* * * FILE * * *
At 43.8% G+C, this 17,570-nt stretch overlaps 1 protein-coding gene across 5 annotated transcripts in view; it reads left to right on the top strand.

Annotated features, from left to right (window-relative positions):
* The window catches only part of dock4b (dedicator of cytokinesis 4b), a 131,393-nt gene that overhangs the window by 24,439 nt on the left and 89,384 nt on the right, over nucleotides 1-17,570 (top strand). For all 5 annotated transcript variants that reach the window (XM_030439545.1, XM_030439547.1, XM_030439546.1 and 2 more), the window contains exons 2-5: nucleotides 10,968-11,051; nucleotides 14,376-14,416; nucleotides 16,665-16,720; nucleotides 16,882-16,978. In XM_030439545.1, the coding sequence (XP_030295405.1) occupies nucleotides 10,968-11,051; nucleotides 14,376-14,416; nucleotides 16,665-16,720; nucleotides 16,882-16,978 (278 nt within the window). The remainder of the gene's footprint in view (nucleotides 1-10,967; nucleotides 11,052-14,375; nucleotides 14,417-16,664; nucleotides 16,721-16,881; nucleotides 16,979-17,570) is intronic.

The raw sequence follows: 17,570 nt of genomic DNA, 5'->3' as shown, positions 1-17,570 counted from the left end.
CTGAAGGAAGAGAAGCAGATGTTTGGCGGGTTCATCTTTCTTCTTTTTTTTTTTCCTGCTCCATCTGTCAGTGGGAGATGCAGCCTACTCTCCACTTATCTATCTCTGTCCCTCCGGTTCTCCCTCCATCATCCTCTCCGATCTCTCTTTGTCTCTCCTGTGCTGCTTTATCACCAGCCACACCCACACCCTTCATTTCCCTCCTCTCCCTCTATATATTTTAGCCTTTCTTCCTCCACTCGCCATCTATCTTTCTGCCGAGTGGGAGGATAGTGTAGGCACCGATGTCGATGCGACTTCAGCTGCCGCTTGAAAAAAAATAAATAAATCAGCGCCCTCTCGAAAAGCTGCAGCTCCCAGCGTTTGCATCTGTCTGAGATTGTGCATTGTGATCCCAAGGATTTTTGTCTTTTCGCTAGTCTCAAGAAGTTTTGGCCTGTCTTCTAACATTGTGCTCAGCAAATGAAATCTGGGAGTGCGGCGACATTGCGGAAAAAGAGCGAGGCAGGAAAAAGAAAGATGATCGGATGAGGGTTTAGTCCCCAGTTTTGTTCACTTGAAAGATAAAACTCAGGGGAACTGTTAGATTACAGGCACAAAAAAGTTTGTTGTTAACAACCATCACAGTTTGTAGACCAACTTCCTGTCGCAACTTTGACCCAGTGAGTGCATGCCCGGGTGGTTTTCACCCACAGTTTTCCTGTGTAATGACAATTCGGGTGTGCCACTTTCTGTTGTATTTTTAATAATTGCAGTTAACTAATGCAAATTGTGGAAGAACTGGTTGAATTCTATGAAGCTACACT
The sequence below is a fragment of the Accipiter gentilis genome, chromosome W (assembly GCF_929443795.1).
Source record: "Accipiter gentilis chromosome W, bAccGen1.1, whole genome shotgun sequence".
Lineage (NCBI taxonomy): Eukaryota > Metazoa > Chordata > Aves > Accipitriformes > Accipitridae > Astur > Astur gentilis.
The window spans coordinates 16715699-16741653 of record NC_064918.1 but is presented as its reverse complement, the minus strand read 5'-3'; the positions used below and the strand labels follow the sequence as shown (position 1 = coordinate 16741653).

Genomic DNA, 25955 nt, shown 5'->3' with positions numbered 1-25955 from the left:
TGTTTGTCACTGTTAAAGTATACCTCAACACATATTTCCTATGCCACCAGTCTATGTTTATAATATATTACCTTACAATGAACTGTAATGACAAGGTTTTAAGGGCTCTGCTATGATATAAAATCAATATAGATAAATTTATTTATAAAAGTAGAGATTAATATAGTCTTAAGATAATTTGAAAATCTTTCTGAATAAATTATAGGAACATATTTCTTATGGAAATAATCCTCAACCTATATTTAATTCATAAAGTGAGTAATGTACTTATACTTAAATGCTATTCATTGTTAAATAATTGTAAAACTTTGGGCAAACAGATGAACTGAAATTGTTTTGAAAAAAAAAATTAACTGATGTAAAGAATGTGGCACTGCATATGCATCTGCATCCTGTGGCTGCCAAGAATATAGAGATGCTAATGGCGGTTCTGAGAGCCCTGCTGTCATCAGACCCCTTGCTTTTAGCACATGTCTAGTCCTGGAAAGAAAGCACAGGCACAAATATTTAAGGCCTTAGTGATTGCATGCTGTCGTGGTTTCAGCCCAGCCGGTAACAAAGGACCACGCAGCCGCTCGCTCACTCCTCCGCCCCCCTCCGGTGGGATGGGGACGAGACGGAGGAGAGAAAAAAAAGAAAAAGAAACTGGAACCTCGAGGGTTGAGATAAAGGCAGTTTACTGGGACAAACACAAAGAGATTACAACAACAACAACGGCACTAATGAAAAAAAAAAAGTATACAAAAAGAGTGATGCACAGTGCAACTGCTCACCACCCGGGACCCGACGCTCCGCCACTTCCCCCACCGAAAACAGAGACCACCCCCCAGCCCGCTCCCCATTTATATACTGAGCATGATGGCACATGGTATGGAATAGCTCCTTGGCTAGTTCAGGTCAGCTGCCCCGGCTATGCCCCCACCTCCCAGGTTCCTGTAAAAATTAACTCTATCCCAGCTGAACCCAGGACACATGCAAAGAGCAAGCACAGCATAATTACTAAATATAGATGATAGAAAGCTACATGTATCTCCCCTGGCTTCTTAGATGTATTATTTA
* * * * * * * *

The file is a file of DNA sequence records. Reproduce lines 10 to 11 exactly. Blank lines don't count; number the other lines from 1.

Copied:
Genomic DNA, 25955 nt, shown 5'->3' with positions numbered 1-25955 from the left:
TGTTTGTCACTGTTAAAGTATACCTCAACACATATTTCCTATGCCACCAGTCTATGTTTATAATATATTACCTTACAATGAACTGTAATGACAAGGTTTTAAGGGCTCTGCTATGATATAAAATCAATATAGATAAATTTATTTATAAAAGTAGAGATTAATATAGTCTTAAGATAATTTGAAAATCTTTCTGAATAAATTATAGGAACATATTTCTTATGGAAATAATCCTCAACCTATATTTAATTCATAAAGTGAGTAATGTACTTATACTTAAATGCTATTCATTGTTAAATAATTGTAAAACTTTGGGCAAACAGATGAACTGAAATTGTTTTGAAAAAAAAAATTAACTGATGTAAAGAATGTGGCACTGCATATGCATCTGCATCCTGTGGCTGCCAAGAATATAGAGATGCTAATGGCGGTTCTGAGAGCCCTGCTGTCATCAGACCCCTTGCTTTTAGCACATGTCTAGTCCTGGAAAGAAAGCACAGGCACAAATATTTAAGGCCTTAGTGATTGCATGCTGTCGTGGTTTCAGCCCAGCCGGTAACAAAGGACCACGCAGCCGCTCGCTCACTCCTCCGCCCCCCTCCGGTGGGATGGGGACGAGACGGAGGAGAGAAAAAAAAGAAAAAGAAACTGGAACCTCGAGGGTTGAGATAAAGGCAGTTTACTGGGACAAACACAAAGAGATTACAACAACAACAACGGCACTAATGAAAAAAAAAAAGTATACAAAAAGAGTGATGCACAGTGCAACTGCTCACCACCCGGGACCCGACGCTCCGCCACTTCCCCCACCGAAAACAGAGACCACCCCCCAGCCCGCTCCCCATTTATATACTGAGCATGATGGCACATGGTATGGAATAGCTCCTTGGCTAGTTCAGGTCAGCTGCCCCGGCTATGCCCCCACCTCCCAGGTTCCTGTAAAAATTAACTCTATCCCAGCTGAACCCAGGACACATGCAAAGAGCAAGCACAGCATAATTACTAAATATAGATGATAGAAAGCTACATGTATCTCCCCTGGCTTCTTAGATGTATTATTTA